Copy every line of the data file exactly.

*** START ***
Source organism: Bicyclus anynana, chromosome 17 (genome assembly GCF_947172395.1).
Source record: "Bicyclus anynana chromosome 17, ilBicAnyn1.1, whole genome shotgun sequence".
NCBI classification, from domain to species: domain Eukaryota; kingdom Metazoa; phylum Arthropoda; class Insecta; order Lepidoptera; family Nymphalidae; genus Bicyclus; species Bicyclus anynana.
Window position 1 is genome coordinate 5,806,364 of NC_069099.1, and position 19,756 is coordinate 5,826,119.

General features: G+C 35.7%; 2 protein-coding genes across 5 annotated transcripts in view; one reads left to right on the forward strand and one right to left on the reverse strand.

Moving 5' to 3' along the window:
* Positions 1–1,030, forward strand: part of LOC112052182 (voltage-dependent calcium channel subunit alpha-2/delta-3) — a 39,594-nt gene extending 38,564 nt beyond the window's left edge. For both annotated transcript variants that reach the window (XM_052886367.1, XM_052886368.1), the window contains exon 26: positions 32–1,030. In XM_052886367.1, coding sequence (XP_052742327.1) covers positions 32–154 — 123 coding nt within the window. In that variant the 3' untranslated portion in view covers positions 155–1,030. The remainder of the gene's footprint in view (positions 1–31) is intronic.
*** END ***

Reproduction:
Source organism: Bicyclus anynana, chromosome 17 (genome assembly GCF_947172395.1).
Source record: "Bicyclus anynana chromosome 17, ilBicAnyn1.1, whole genome shotgun sequence".
NCBI classification, from domain to species: domain Eukaryota; kingdom Metazoa; phylum Arthropoda; class Insecta; order Lepidoptera; family Nymphalidae; genus Bicyclus; species Bicyclus anynana.
Window position 1 is genome coordinate 5,806,364 of NC_069099.1, and position 19,756 is coordinate 5,826,119.

General features: G+C 35.7%; 2 protein-coding genes across 5 annotated transcripts in view; one reads left to right on the forward strand and one right to left on the reverse strand.

Moving 5' to 3' along the window:
* Positions 1–1,030, forward strand: part of LOC112052182 (voltage-dependent calcium channel subunit alpha-2/delta-3) — a 39,594-nt gene extending 38,564 nt beyond the window's left edge. For both annotated transcript variants that reach the window (XM_052886367.1, XM_052886368.1), the window contains exon 26: positions 32–1,030. In XM_052886367.1, coding sequence (XP_052742327.1) covers positions 32–154 — 123 coding nt within the window. In that variant the 3' untranslated portion in view covers positions 155–1,030. The remainder of the gene's footprint in view (positions 1–31) is intronic.